The child of a northern family living in a small southern town in Kentucky, Carpenter lost himself in comic books and western and sci-fi movies as a kid. The early 3-D movie It Came From Outer Space scared the young Carpenter nearly out of the theater, but its magic lured him back to his seat. His father taught him a little about music and also gave him the family home-movie camera to experiment with. He went on to study film at USC in the late 1960s and early ‘70s, when a number of cinema’s old masters were lecturing there—among them Orson Welles, Howard Hawks, John Ford, and Alfred Hitchcock. Beginning with his first feature film—the low-budget sci-fi satire, Dark Star (a collaboration with Dan O’Bannon), Carpenter mixed old-style Hollywood craft with an independent DIY ethic and a dark sense of humor. In addition to directing, he also often wrote, produced, edited, and scored his films, or at least had a hand in those aspects.
What he was able to achieve with very little in his first big success, Halloween (1978), says a lot about Carpenter’s approach in general. The movie has an extremely simple plot, a faceless killer, a relatively slow pace, and despite its often being cited as giving birth to the slasher film genre, it shows very little graphic violence or gore. It’s also generally seen as a Hollywood movie but in fact was a low-budget, independent production. There’s really very little there except for what Carpenter has managed to masterfully and resourcefully draw out, conceal, move, and sculpt in terms of photography, direction, moody synthesizer music, existential fear, and a two-dollar mask. His bigger budget feature, The Thing (1982), based on the 1951 Howard Hawks film The Thing from Another World and its source novella Who Goes There?, goes further in establishing tensions around a central threat—one with no discernible face, origin, or motivation—and in a setting of complete seclusion.
As I think about his films—especially my favorites made during the first 10-15 years of his career—I’m struck by how effectively they interweave deep and shallow experience. They contain the banal and corny tropes and freaky subversions, and the individual spirit and a collective psyche. His commitment to walking those lines and exploiting the transitions between them makes simple assessment of his work insufficient, and maybe beside the point. Does the tweaking of urban realities and subversion of the John Wayne hero archetype in Escape from New York (1981) serve as a masterful allegory of the American situation or simply as exciting adventure candy? Is They Live (1988) a mediocre sci-fi action flick starring a wrestler, or is it a brilliant and still relevant Reagan-era commentary on class divides and the menace of capitalism’s stronghold? I’d say all of the above. Carpenter’s images, sounds, and dynamic tensions have a surprising staying power in my mind long after seeing the films, and I think it’s ultimately those subjective feelings and fragments that define his work.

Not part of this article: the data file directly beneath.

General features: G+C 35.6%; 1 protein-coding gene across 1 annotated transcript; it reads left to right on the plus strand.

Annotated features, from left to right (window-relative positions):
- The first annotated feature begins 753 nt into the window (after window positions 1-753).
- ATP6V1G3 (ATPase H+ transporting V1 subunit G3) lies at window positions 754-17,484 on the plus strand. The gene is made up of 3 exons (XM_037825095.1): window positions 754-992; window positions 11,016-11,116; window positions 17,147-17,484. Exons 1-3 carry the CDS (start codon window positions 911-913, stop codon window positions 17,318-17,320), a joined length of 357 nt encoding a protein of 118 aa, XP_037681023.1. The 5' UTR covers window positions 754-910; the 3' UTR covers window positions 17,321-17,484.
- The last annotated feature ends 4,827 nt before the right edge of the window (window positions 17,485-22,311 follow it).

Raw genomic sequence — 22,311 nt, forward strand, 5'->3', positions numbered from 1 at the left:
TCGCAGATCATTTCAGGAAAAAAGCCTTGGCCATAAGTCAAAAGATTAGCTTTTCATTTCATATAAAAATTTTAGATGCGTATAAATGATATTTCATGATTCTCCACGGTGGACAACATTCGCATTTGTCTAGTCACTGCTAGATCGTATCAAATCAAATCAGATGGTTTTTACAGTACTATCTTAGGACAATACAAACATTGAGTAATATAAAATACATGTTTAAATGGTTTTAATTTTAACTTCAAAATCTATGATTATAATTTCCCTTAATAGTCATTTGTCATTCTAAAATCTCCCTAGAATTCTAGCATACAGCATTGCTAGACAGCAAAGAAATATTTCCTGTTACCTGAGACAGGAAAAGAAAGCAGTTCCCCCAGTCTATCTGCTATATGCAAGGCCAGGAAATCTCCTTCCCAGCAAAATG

Carpenter’s best films have lulls, and his worst films have brilliant moments. Most have the simplest of narrative conceits, but hinge on the most outrageous scenarios. All of them, even the lighter ones, are uniquely tense, dark, and penetrating, unafraid to fully go there and always spacious enough for the viewer to go along with it. What I can say simply and confidently about his lifelong slight of hand is that the “they” is you—both the menacing fear and the afraid, the perpetrator and the victim, the everyman and the badass, the beautiful and the grotesque. I doubt he would call himself an “artist”—Carpenter has never taken himself so seriously as he’s taken his work. But the audiovisual experiences that he’s been able to convey to eyes, ears, and minds around the globe over decades more than qualifies him as a master in my book.
I’m excited to see Carpenter’s own curated collage of film imagery set to live synth drones and plodding grooves, to share that celebration with the legend and a crowd of folks, and I’m curious about the experience of this remixed retrospective alongside the other music and contemporary moving image work in the festival. I urge those who are attending Day For Night to make the Carpenter show a priority.
John Carpenter performs at Day for Night in Houston on Saturday, Dec. 17, at 9:40 p.m.